DENVER — It is one of the major pillars of the Democratic agenda in Colorado this session: pass paid family leave.
However, with just eight business days to go in the 2019 session, it is unclear if the votes are there to pass the program at the State Capitol.
Debate on the State Senate floor could happen Tuesday night.
Under the proposal, employees and employers would contribute to a state family leave fund. Workers could then tap into the fund if a loved one gets sick or a new baby is born. The bill allows for 12 weeks of paid time off.
This week, Gov. Jared Polis told the Capitol Press Corps: “We’ve certainly had concerns with some of the language in the bill.”
Polis’ words emphasize the concern that the program may not be financially sound.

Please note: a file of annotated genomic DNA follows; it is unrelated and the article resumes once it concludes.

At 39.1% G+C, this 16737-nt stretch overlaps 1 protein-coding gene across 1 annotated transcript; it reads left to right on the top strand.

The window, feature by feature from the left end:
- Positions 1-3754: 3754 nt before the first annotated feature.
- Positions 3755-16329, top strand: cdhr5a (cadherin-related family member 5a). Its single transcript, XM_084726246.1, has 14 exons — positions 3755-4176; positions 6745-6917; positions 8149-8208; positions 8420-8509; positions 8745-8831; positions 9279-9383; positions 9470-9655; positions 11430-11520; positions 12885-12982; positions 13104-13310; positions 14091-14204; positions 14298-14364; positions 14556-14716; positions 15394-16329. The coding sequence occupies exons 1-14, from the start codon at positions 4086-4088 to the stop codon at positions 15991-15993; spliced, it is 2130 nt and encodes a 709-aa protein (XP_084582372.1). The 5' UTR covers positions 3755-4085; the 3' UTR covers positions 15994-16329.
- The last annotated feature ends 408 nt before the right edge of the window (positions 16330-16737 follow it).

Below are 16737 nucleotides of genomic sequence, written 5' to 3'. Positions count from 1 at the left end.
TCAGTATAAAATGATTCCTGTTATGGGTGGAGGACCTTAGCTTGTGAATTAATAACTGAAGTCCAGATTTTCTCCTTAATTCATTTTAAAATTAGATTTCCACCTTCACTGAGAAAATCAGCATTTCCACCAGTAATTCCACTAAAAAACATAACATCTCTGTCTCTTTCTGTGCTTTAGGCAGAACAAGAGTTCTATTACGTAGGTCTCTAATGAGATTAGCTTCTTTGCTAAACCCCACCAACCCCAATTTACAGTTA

“From our perspective, any program would need to be actuarially sound and be a win for the business community as well as families,” Polis said.
The issue is that the bill assumes around 3 percent of Coloradans will use the program. However, in other states, like Rhode Island, the utilization rate is much higher. Rhode Island has about a 13 percent yearly use rate.
Supporters emphasize the math adds up, signaling to the press that amendments are prepared to be offered to clear up the language.
Still, with just a few days to go and with Republicans prepared to use delay tactics, it’s unclear whether the measure will pass in time.